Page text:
I received this book for free from the publisher in exchange for an honest review. This does not affect my opinion of the book or the content of my review.The Perfect Escape by Suzanne Park
Series: The Perfect Escape #1
Published by Sourcebooks Fire on April 7, 2020
Genres: YA Contemporary
Source: the publisher
Buy on Amazon, Buy on Barnes & Noble
Nate Jae-Woo Kim wants to be rich. When one of his classmates offers Nate a ridiculous amount of money to commit grade fraud, he knows that taking the windfall would help support his prideful Korean family, but is compromising his integrity worth it?
Luck comes in the form of Kate Anderson, Nate’s colleague at the zombie-themed escape room where he works. She approaches Nate with a plan: a local tech company is hosting a weekend-long survivalist competition with a huge cash prize. It could solve all of Nate’s problems, and Kate needs the money too.
If the two of them team up, Nate has a true shot at winning the grand prize. But the real challenge? Making through the weekend with his heart intact…
PRAISE FOR THE PERFECT ESCAPE
“Pure fun! A hilarious rom-com that head-fakes you into tumbling headlong into a techno-zombie survival thriller propelled by banter and plenty of heart.”―DAVID YOON, New York Times bestselling author of Frankly in Love
“The Perfect Escape is just that―perfect. Filled with humor and heart, it won’t let you go until you’re smiling.”―Danielle Paige, New York Times bestselling author of the Dorothy Must Die series and Stealing Snow
“Effortlessly hilarious and super lovable. I hope this is the YA romcom of 2020.”―Helen Hoang, USA Today bestselling author of The Bride Test and The Kiss Quotient
“An adorable, laugh-out-loud YA romcom with a lovable hero and an action-packed zombie-themed escape room―what more could you want?”―Jenn Bennett, author of Alex, Approximately
“Debut author Park’s well-written title slyly infuses what seems like a typical teen romantic comedy with thoughtful treatment of diversity, microaggressions, classism and class struggles, immigration, and privilege while capturing the sweetness of two nerds falling for each other… a charming, thoughtful portrayal of complex teen relationships.” ―KIRKUS REVIEWS
This book was a lot of fun, and a really perfect read for the way things are in the world today. You could say it was a “perfect escape” from the world of Covid-19 in a way. The teens in the story had their own definite realistic lives, except of course maybe some of the tech that Kate’s dad was working on obviously not something we have yet. There were some twists and turns thrown out in the big zombie survival competition that I did not see coming. Not only that, even the side characters, ones from Nate’s school, Kate’s dad, and even Nate’s family, all had bits to play that made them a bigger part of the story than I imagined as I began reading. I loved the kids going to a roller skating party, it was funny to hear them talk about not knowing how things worked or how to roller skate, when those were things that were a big deal when I was a teen. In a way it showed me how sometimes things in YA books are more slanted towards the author’s experiences, just because that’s how we write, and it might not be something the teens of today actually do/like/or are familiar with.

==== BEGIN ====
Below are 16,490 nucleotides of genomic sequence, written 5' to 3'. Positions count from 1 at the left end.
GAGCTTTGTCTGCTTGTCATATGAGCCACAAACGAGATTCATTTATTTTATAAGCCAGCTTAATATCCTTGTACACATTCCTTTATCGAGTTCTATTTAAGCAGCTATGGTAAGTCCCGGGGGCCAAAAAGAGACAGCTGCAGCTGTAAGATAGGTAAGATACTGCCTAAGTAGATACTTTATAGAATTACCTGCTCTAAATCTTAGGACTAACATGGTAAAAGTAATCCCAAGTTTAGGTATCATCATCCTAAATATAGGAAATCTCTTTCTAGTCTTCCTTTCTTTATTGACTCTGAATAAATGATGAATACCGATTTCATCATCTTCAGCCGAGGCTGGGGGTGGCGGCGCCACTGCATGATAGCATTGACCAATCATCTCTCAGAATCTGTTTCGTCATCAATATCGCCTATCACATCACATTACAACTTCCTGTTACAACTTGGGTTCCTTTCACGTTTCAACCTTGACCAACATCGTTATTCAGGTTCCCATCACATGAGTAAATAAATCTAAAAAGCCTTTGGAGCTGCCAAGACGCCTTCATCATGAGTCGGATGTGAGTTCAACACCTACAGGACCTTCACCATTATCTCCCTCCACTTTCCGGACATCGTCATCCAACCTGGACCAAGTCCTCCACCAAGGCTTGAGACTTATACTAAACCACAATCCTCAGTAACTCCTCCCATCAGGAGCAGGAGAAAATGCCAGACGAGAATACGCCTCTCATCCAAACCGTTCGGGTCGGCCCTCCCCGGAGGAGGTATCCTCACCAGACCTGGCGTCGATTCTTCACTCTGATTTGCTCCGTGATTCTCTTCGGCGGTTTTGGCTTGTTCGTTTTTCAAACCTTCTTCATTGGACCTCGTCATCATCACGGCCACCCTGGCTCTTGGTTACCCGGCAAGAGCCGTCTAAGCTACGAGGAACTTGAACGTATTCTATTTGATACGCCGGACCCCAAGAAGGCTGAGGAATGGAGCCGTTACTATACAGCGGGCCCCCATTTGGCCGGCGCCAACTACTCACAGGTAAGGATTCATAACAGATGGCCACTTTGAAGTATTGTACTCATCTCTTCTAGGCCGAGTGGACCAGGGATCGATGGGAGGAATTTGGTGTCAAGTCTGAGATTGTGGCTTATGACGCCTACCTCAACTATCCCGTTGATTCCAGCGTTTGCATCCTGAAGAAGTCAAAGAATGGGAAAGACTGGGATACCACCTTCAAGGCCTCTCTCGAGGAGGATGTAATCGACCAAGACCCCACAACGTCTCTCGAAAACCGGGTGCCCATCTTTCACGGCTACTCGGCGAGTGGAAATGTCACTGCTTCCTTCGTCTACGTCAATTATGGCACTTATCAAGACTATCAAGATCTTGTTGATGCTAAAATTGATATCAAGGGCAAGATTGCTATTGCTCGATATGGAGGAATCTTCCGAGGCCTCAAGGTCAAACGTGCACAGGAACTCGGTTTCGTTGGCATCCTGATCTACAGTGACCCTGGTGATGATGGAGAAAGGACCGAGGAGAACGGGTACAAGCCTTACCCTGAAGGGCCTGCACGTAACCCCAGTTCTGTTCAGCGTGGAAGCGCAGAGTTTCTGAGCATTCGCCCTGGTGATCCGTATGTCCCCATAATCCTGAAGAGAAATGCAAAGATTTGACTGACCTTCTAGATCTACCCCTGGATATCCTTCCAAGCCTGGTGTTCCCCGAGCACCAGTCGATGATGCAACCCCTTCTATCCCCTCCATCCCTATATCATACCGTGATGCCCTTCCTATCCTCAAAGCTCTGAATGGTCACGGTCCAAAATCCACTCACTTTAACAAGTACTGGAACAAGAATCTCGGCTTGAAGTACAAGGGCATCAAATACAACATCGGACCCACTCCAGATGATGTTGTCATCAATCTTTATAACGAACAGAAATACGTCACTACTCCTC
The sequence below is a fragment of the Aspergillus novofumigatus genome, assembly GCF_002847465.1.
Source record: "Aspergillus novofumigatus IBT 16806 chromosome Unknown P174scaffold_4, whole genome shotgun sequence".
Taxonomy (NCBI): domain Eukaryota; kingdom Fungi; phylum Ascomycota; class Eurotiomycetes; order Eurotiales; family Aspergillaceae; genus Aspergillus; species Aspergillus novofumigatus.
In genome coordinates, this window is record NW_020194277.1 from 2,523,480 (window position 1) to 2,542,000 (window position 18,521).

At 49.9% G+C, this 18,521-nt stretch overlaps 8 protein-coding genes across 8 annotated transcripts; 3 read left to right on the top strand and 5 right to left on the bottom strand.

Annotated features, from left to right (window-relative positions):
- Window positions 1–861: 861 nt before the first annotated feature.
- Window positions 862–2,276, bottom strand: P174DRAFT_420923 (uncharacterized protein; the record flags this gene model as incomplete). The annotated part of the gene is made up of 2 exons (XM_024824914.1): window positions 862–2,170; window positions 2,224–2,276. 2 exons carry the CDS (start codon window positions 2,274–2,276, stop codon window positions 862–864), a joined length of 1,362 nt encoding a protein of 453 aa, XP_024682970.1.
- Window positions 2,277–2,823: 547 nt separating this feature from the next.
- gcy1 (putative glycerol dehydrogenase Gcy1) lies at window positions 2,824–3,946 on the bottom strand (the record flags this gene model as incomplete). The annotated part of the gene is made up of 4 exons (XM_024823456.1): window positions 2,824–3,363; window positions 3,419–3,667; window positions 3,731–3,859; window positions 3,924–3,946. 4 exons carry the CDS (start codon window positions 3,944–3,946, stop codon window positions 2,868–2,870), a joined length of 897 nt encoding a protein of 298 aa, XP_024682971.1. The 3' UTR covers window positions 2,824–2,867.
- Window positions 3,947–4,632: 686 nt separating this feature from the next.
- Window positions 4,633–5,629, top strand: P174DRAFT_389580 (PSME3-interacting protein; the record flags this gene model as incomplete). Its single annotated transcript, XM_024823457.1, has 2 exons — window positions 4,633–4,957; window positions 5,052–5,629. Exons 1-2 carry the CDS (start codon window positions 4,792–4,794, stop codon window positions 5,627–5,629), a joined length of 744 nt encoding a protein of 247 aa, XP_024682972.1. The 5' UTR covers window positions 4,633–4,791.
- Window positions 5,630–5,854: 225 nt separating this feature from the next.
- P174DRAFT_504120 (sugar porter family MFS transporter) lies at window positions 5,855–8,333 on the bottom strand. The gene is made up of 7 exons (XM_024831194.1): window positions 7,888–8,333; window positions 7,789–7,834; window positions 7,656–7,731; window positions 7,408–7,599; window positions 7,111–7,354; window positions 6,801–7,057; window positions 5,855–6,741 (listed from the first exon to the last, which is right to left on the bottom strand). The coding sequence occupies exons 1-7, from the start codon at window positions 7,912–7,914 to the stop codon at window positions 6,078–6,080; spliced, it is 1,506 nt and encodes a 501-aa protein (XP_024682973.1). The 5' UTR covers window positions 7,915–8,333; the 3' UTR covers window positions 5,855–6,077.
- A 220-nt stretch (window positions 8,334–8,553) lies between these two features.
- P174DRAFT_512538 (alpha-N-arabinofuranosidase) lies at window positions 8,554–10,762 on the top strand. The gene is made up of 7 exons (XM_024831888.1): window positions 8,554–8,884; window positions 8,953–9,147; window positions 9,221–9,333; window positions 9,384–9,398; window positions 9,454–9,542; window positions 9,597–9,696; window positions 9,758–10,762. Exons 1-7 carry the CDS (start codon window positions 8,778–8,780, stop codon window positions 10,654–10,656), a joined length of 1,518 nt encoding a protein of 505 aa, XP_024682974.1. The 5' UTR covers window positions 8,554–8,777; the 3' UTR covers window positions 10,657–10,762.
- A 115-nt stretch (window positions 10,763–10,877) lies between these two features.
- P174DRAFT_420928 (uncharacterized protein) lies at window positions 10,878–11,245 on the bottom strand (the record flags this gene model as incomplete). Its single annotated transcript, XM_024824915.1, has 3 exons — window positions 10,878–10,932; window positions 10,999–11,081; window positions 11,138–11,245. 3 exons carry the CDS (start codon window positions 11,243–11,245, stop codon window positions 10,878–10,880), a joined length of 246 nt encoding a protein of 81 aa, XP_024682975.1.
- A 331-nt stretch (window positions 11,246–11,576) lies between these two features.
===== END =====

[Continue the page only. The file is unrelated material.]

Nate’s Korean family was very interesting to read, and see how things might be different. His mom was hilarious, should we begin a #momjokes? And Kate’s friends were cool as well, it was hard to see how her father treated her, but awesome that she had a real friend there, waiting for her, patiently, not giving up when Kate gave her the chance to find her way back. There was even one line in the book that I just loved, it was something like: “Noah’s Ark meets Titanic.”
Nate’s other issue, the kids at his school wanting him to either take tests for them or throw his own grades definitely hit close to the recent issues with the celebrities and what they did to get their kids into the colleges they wanted. So I liked that aspect as well. I don’t know how much I liked Nate’s friends, but I guess they were probably realistic teen boys. And I knew from the start that Annie wasn’t really a friend if she was hanging out with boys besides Nate and her old friends.
A fun read, and I sped through it! Guess one bonus of this self-isolation/quarantine time is I actually can sit and basically read a book in a day.